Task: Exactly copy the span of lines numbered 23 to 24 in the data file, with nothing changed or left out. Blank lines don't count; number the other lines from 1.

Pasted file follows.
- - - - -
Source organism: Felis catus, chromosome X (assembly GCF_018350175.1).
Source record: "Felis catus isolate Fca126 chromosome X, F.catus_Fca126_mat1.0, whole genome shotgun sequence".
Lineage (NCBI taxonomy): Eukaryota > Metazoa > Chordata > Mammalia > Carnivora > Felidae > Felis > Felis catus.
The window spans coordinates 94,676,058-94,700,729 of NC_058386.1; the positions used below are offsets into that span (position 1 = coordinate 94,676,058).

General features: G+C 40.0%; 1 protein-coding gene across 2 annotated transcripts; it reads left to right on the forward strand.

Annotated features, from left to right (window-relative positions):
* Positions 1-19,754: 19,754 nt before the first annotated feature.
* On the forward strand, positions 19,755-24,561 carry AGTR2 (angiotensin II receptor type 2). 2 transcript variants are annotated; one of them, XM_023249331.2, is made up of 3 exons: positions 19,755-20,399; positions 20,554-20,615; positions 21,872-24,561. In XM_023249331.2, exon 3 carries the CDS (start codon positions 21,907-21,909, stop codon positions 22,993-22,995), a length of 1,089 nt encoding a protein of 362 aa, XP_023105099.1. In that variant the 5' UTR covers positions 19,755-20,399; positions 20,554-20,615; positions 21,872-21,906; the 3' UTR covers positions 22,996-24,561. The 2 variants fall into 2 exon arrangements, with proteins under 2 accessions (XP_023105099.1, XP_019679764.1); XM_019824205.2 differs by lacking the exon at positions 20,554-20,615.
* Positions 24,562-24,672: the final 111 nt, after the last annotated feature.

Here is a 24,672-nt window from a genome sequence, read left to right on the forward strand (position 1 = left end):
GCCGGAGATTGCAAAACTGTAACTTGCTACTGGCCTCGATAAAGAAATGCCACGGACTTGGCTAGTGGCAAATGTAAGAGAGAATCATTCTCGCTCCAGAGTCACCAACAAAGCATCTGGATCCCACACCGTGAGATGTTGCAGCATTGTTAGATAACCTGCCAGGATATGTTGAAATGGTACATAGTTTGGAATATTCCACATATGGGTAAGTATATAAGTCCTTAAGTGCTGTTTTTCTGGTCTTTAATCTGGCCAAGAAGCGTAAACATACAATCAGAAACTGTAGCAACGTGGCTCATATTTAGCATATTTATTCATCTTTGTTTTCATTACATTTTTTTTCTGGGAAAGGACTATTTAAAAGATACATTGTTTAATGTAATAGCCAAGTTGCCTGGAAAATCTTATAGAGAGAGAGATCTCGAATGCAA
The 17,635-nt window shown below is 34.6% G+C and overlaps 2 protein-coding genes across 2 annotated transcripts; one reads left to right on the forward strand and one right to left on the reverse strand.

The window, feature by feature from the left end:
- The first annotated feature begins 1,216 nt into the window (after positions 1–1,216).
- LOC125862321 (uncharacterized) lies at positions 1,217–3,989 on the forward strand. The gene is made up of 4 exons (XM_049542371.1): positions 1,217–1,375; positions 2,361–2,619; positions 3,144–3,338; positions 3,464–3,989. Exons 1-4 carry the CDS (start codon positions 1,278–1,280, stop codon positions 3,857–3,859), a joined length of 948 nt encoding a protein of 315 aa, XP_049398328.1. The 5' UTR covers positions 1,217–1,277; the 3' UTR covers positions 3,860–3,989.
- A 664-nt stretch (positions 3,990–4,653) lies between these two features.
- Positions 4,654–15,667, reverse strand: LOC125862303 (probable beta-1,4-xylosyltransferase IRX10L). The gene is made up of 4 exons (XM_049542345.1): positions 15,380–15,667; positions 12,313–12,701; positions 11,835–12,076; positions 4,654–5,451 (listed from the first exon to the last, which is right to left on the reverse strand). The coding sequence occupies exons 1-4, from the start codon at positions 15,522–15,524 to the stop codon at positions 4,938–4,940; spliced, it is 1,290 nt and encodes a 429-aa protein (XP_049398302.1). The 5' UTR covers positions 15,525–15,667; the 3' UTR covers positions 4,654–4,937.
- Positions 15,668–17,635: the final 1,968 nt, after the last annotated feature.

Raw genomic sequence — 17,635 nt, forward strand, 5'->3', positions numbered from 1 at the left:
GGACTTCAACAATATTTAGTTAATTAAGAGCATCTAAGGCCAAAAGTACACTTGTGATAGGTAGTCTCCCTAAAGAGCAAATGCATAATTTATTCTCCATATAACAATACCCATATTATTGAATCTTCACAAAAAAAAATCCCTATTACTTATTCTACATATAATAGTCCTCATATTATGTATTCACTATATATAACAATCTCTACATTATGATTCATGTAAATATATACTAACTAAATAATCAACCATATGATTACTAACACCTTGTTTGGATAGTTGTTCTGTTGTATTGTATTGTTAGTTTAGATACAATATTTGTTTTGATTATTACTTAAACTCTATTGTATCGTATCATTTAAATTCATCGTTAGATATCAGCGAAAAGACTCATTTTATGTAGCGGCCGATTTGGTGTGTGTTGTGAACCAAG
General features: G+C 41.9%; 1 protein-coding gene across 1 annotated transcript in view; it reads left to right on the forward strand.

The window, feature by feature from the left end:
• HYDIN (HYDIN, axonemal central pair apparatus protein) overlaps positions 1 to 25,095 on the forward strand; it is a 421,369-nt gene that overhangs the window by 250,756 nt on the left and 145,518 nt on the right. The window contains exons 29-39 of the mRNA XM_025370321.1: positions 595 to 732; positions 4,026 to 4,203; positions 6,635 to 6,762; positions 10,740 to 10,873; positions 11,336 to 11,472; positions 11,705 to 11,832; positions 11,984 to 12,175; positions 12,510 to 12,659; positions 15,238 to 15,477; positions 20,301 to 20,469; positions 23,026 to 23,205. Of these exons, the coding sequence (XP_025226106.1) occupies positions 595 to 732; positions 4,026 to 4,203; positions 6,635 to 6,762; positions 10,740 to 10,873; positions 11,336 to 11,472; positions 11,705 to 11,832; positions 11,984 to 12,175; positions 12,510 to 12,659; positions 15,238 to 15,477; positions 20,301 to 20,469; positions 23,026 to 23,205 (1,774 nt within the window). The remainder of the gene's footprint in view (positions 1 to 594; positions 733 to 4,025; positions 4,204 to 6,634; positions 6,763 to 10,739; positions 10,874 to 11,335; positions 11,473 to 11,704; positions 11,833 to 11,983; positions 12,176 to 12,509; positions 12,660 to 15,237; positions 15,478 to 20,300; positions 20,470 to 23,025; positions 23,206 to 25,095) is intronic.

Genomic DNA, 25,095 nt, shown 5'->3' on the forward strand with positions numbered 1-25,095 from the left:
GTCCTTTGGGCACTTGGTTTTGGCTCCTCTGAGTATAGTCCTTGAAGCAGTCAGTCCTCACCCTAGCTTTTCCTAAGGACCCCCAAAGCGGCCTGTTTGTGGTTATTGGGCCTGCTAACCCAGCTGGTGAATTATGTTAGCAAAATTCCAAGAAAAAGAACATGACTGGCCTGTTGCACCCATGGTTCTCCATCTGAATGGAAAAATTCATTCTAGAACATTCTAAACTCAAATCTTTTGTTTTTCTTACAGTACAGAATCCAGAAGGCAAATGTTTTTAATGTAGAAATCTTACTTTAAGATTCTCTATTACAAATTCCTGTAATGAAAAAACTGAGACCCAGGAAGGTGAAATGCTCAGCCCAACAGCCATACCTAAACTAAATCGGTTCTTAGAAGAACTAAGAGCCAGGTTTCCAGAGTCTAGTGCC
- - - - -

• HYDIN (HYDIN, axonemal central pair apparatus protein) overlaps positions 1 to 25,095 on the forward strand; it is a 421,369-nt gene that overhangs the window by 250,756 nt on the left and 145,518 nt on the right. The window contains exons 29-39 of the mRNA XM_025370321.1: positions 595 to 732; positions 4,026 to 4,203; positions 6,635 to 6,762; positions 10,740 to 10,873; positions 11,336 to 11,472; positions 11,705 to 11,832; positions 11,984 to 12,175; positions 12,510 to 12,659; positions 15,238 to 15,477; positions 20,301 to 20,469; positions 23,026 to 23,205. Of these exons, the coding sequence (XP_025226106.1) occupies positions 595 to 732; positions 4,026 to 4,203; positions 6,635 to 6,762; positions 10,740 to 10,873; positions 11,336 to 11,472; positions 11,705 to 11,832; positions 11,984 to 12,175; positions 12,510 to 12,659; positions 15,238 to 15,477; positions 20,301 to 20,469; positions 23,026 to 23,205 (1,774 nt within the window). The remainder of the gene's footprint in view (positions 1 to 594; positions 733 to 4,025; positions 4,204 to 6,634; positions 6,763 to 10,739; positions 10,874 to 11,335; positions 11,473 to 11,704; positions 11,833 to 11,983; positions 12,176 to 12,509; positions 12,660 to 15,237; positions 15,478 to 20,300; positions 20,470 to 23,025; positions 23,206 to 25,095) is intronic.

Genomic DNA, 25,095 nt, shown 5'->3' on the forward strand with positions numbered 1-25,095 from the left: